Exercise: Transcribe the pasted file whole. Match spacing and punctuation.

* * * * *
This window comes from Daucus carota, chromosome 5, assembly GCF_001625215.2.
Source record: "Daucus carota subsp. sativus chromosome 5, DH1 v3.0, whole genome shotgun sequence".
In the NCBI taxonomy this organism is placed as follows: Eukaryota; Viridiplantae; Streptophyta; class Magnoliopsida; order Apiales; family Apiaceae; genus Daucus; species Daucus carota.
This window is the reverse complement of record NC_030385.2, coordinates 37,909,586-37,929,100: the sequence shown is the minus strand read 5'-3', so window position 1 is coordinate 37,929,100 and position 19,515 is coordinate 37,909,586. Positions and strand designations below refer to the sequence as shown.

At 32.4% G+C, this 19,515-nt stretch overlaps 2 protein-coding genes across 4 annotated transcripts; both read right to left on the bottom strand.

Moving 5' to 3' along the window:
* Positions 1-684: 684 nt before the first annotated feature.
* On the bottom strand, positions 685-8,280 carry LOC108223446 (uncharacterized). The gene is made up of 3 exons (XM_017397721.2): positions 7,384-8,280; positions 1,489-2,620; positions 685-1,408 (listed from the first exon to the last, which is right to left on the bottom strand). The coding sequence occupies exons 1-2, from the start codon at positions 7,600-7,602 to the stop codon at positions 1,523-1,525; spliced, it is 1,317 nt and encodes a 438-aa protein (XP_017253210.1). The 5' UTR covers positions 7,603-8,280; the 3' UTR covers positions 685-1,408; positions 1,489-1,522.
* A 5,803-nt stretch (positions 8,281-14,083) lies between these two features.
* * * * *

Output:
This window comes from Daucus carota, chromosome 5, assembly GCF_001625215.2.
Source record: "Daucus carota subsp. sativus chromosome 5, DH1 v3.0, whole genome shotgun sequence".
In the NCBI taxonomy this organism is placed as follows: Eukaryota; Viridiplantae; Streptophyta; class Magnoliopsida; order Apiales; family Apiaceae; genus Daucus; species Daucus carota.
This window is the reverse complement of record NC_030385.2, coordinates 37,909,586-37,929,100: the sequence shown is the minus strand read 5'-3', so window position 1 is coordinate 37,929,100 and position 19,515 is coordinate 37,909,586. Positions and strand designations below refer to the sequence as shown.

At 32.4% G+C, this 19,515-nt stretch overlaps 2 protein-coding genes across 4 annotated transcripts; both read right to left on the bottom strand.

Moving 5' to 3' along the window:
* Positions 1-684: 684 nt before the first annotated feature.
* On the bottom strand, positions 685-8,280 carry LOC108223446 (uncharacterized). The gene is made up of 3 exons (XM_017397721.2): positions 7,384-8,280; positions 1,489-2,620; positions 685-1,408 (listed from the first exon to the last, which is right to left on the bottom strand). The coding sequence occupies exons 1-2, from the start codon at positions 7,600-7,602 to the stop codon at positions 1,523-1,525; spliced, it is 1,317 nt and encodes a 438-aa protein (XP_017253210.1). The 5' UTR covers positions 7,603-8,280; the 3' UTR covers positions 685-1,408; positions 1,489-1,522.
* A 5,803-nt stretch (positions 8,281-14,083) lies between these two features.